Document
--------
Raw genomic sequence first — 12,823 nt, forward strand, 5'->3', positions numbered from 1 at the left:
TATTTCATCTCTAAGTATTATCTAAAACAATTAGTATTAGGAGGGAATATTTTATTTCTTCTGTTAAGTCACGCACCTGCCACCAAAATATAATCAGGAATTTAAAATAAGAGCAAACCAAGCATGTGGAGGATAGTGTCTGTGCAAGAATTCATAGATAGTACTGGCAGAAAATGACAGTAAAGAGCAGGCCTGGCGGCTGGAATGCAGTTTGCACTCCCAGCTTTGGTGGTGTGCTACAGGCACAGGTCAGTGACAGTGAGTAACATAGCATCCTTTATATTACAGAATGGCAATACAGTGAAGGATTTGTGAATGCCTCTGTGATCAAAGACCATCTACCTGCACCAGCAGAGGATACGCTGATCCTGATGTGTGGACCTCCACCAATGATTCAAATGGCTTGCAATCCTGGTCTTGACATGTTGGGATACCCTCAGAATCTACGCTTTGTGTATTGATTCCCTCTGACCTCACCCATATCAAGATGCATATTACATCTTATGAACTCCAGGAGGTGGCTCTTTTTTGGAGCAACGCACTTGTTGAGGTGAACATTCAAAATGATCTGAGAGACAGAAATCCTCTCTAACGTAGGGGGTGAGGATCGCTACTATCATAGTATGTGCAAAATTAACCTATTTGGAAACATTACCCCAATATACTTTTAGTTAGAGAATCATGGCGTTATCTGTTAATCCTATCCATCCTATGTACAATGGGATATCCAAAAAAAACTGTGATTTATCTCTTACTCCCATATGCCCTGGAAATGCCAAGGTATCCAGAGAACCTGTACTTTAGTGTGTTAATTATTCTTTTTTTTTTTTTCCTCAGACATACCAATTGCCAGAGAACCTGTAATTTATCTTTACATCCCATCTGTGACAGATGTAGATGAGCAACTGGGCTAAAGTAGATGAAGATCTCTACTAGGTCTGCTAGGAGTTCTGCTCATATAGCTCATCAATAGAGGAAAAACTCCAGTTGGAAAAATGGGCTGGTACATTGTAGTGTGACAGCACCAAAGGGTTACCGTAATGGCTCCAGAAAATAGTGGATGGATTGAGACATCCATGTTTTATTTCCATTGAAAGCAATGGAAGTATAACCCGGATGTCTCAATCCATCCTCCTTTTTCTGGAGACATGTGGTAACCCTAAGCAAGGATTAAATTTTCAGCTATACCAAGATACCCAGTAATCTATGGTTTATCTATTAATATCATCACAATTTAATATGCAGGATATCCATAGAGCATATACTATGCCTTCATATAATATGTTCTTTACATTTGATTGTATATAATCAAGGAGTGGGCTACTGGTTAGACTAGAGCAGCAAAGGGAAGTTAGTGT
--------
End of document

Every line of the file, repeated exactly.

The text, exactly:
Raw genomic sequence first — 12,823 nt, forward strand, 5'->3', positions numbered from 1 at the left:
TATTTCATCTCTAAGTATTATCTAAAACAATTAGTATTAGGAGGGAATATTTTATTTCTTCTGTTAAGTCACGCACCTGCCACCAAAATATAATCAGGAATTTAAAATAAGAGCAAACCAAGCATGTGGAGGATAGTGTCTGTGCAAGAATTCATAGATAGTACTGGCAGAAAATGACAGTAAAGAGCAGGCCTGGCGGCTGGAATGCAGTTTGCACTCCCAGCTTTGGTGGTGTGCTACAGGCACAGGTCAGTGACAGTGAGTAACATAGCATCCTTTATATTACAGAATGGCAATACAGTGAAGGATTTGTGAATGCCTCTGTGATCAAAGACCATCTACCTGCACCAGCAGAGGATACGCTGATCCTGATGTGTGGACCTCCACCAATGATTCAAATGGCTTGCAATCCTGGTCTTGACATGTTGGGATACCCTCAGAATCTACGCTTTGTGTATTGATTCCCTCTGACCTCACCCATATCAAGATGCATATTACATCTTATGAACTCCAGGAGGTGGCTCTTTTTTGGAGCAACGCACTTGTTGAGGTGAACATTCAAAATGATCTGAGAGACAGAAATCCTCTCTAACGTAGGGGGTGAGGATCGCTACTATCATAGTATGTGCAAAATTAACCTATTTGGAAACATTACCCCAATATACTTTTAGTTAGAGAATCATGGCGTTATCTGTTAATCCTATCCATCCTATGTACAATGGGATATCCAAAAAAAACTGTGATTTATCTCTTACTCCCATATGCCCTGGAAATGCCAAGGTATCCAGAGAACCTGTACTTTAGTGTGTTAATTATTCTTTTTTTTTTTTTCCTCAGACATACCAATTGCCAGAGAACCTGTAATTTATCTTTACATCCCATCTGTGACAGATGTAGATGAGCAACTGGGCTAAAGTAGATGAAGATCTCTACTAGGTCTGCTAGGAGTTCTGCTCATATAGCTCATCAATAGAGGAAAAACTCCAGTTGGAAAAATGGGCTGGTACATTGTAGTGTGACAGCACCAAAGGGTTACCGTAATGGCTCCAGAAAATAGTGGATGGATTGAGACATCCATGTTTTATTTCCATTGAAAGCAATGGAAGTATAACCCGGATGTCTCAATCCATCCTCCTTTTTCTGGAGACATGTGGTAACCCTAAGCAAGGATTAAATTTTCAGCTATACCAAGATACCCAGTAATCTATGGTTTATCTATTAATATCATCACAATTTAATATGCAGGATATCCATAGAGCATATACTATGCCTTCATATAATATGTTCTTTACATTTGATTGTATATAATCAAGGAGTGGGCTACTGGTTAGACTAGAGCAGCAAAGGGAAGTTAGTGT